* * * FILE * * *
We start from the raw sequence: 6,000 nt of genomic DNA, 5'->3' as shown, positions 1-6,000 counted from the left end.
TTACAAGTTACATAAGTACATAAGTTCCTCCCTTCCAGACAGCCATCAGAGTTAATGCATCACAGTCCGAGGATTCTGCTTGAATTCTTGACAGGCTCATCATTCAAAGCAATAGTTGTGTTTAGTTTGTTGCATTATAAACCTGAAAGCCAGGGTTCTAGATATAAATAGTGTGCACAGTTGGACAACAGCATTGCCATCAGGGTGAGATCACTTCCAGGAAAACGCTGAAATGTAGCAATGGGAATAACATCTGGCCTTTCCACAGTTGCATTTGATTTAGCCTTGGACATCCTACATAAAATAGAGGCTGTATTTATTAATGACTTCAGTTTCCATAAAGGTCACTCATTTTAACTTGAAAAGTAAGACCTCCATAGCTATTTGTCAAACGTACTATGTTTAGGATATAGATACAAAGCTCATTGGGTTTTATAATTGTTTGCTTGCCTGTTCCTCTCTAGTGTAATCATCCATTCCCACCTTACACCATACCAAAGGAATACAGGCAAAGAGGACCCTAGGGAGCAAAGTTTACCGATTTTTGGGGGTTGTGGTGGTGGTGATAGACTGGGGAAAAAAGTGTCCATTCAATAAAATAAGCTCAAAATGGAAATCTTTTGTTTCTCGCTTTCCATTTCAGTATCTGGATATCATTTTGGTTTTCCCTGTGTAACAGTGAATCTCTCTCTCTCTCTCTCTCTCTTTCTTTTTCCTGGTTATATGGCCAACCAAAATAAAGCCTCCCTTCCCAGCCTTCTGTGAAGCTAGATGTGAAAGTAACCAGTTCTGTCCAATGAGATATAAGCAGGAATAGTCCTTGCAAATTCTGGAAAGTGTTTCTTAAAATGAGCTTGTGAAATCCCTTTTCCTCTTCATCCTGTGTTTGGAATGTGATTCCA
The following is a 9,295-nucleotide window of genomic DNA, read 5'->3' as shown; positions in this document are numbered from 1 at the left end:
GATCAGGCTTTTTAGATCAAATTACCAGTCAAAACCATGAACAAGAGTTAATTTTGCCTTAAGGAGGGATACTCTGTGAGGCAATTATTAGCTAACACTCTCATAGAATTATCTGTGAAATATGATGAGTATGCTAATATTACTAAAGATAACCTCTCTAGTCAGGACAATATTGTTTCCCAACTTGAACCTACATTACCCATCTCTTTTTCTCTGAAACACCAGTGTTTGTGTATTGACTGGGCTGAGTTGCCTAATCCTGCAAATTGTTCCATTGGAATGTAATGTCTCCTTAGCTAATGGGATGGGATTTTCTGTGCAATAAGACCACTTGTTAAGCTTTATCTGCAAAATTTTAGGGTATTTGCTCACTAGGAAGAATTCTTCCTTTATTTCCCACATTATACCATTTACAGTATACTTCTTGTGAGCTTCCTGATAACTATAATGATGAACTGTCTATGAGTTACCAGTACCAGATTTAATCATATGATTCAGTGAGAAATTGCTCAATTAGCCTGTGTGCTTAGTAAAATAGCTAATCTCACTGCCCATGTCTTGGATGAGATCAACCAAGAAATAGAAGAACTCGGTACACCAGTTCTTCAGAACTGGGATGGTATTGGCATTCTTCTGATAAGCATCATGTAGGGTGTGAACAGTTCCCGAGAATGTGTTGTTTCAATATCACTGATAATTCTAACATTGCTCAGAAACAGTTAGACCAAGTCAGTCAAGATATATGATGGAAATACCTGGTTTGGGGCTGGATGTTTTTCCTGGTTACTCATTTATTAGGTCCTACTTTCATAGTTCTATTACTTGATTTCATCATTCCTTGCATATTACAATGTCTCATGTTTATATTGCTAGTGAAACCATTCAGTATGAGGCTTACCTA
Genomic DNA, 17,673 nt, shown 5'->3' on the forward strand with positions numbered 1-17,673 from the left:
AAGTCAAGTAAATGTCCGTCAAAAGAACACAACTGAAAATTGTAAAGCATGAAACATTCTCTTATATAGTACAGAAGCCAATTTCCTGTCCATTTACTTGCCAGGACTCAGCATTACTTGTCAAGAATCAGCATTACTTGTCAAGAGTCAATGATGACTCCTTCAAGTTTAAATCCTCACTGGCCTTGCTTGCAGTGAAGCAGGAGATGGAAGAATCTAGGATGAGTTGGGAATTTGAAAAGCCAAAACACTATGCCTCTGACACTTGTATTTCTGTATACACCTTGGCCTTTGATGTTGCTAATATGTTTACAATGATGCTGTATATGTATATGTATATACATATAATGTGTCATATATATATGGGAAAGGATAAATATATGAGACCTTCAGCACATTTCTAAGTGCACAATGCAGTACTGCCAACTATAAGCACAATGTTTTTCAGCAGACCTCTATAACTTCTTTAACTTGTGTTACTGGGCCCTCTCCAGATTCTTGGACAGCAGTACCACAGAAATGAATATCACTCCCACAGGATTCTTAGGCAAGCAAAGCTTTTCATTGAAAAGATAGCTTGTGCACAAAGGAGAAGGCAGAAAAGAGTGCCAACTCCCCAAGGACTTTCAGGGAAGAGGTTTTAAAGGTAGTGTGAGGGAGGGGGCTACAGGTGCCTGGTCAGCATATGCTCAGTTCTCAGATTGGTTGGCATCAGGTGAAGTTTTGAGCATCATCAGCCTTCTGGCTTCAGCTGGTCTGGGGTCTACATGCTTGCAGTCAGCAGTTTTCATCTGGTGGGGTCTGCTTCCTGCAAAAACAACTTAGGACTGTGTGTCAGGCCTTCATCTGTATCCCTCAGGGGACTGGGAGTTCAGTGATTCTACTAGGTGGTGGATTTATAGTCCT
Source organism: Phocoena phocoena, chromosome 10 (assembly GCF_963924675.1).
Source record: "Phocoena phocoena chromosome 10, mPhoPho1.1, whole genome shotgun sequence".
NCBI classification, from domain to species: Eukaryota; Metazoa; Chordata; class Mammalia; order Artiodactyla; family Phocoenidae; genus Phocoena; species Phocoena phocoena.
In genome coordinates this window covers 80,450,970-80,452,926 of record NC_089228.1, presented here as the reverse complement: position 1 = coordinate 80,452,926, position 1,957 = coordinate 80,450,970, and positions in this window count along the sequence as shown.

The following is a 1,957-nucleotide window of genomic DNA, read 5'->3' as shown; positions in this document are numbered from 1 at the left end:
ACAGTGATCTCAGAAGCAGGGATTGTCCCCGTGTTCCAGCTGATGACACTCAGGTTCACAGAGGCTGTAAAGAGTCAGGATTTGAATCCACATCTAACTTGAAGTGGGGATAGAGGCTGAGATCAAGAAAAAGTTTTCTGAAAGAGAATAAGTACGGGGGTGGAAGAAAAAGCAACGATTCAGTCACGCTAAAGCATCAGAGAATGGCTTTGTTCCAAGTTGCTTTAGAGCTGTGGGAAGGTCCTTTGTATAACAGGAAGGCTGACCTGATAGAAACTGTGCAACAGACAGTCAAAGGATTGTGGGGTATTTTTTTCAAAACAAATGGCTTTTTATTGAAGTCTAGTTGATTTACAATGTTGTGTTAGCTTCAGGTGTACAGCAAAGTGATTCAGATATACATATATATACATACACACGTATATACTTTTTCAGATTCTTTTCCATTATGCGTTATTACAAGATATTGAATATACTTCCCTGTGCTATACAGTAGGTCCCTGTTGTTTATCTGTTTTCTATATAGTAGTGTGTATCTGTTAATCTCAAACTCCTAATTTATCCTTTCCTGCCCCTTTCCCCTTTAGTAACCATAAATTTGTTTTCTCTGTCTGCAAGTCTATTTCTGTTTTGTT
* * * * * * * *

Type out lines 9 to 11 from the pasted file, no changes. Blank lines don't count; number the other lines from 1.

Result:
NCBI classification, from domain to species: Eukaryota; Metazoa; Chordata; class Mammalia; order Artiodactyla; family Phocoenidae; genus Phocoena; species Phocoena phocoena.
In genome coordinates this window covers 80,450,970-80,452,926 of record NC_089228.1, presented here as the reverse complement: position 1 = coordinate 80,452,926, position 1,957 = coordinate 80,450,970, and positions in this window count along the sequence as shown.

The following is a 1,957-nucleotide window of genomic DNA, read 5'->3' as shown; positions in this document are numbered from 1 at the left end: